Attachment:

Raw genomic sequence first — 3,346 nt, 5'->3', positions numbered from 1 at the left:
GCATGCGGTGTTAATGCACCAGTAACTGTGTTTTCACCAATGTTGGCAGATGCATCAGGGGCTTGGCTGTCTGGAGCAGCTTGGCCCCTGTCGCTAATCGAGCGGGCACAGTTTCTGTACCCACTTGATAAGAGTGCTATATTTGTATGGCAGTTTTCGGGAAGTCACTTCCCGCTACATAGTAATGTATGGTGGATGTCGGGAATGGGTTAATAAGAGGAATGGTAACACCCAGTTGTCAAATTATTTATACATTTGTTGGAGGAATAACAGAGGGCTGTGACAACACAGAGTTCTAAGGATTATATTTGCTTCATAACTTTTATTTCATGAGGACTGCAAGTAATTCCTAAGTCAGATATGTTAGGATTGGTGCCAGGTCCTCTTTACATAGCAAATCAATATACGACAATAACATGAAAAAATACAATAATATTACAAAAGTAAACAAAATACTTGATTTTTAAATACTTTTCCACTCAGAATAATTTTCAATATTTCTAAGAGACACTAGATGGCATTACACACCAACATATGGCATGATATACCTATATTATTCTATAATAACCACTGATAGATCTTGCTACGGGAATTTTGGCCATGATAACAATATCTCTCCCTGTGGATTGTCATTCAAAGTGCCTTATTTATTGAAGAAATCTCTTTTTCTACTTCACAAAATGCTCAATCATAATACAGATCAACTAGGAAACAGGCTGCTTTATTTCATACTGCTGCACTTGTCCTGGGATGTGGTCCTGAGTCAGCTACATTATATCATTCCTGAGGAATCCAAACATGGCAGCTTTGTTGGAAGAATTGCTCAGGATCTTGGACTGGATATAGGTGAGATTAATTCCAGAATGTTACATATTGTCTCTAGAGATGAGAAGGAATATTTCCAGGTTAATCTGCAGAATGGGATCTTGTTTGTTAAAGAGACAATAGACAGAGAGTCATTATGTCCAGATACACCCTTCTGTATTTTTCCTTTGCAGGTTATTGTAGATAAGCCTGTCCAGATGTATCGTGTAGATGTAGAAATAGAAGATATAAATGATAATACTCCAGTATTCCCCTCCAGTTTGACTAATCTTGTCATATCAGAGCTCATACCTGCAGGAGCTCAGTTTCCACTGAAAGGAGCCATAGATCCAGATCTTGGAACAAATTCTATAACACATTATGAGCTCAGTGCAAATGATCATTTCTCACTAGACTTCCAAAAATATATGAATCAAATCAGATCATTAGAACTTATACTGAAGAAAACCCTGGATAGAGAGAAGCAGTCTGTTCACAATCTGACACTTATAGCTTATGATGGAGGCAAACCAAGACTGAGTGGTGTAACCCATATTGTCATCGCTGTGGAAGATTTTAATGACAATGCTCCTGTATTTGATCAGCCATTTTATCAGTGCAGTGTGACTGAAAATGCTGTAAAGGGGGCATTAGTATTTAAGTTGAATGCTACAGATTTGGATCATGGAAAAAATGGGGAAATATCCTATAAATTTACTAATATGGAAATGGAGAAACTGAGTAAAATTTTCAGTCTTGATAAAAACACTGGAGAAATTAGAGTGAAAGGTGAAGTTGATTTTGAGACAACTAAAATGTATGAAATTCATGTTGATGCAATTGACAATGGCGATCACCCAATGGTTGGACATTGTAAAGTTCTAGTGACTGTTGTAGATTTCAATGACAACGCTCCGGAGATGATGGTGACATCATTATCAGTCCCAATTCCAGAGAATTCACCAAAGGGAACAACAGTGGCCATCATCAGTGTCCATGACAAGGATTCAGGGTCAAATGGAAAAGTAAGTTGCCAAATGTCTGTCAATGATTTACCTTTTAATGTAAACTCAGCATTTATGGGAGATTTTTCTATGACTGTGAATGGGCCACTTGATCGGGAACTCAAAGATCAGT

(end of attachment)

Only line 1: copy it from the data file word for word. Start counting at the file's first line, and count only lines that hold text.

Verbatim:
Raw genomic sequence first — 3,346 nt, 5'->3', positions numbered from 1 at the left: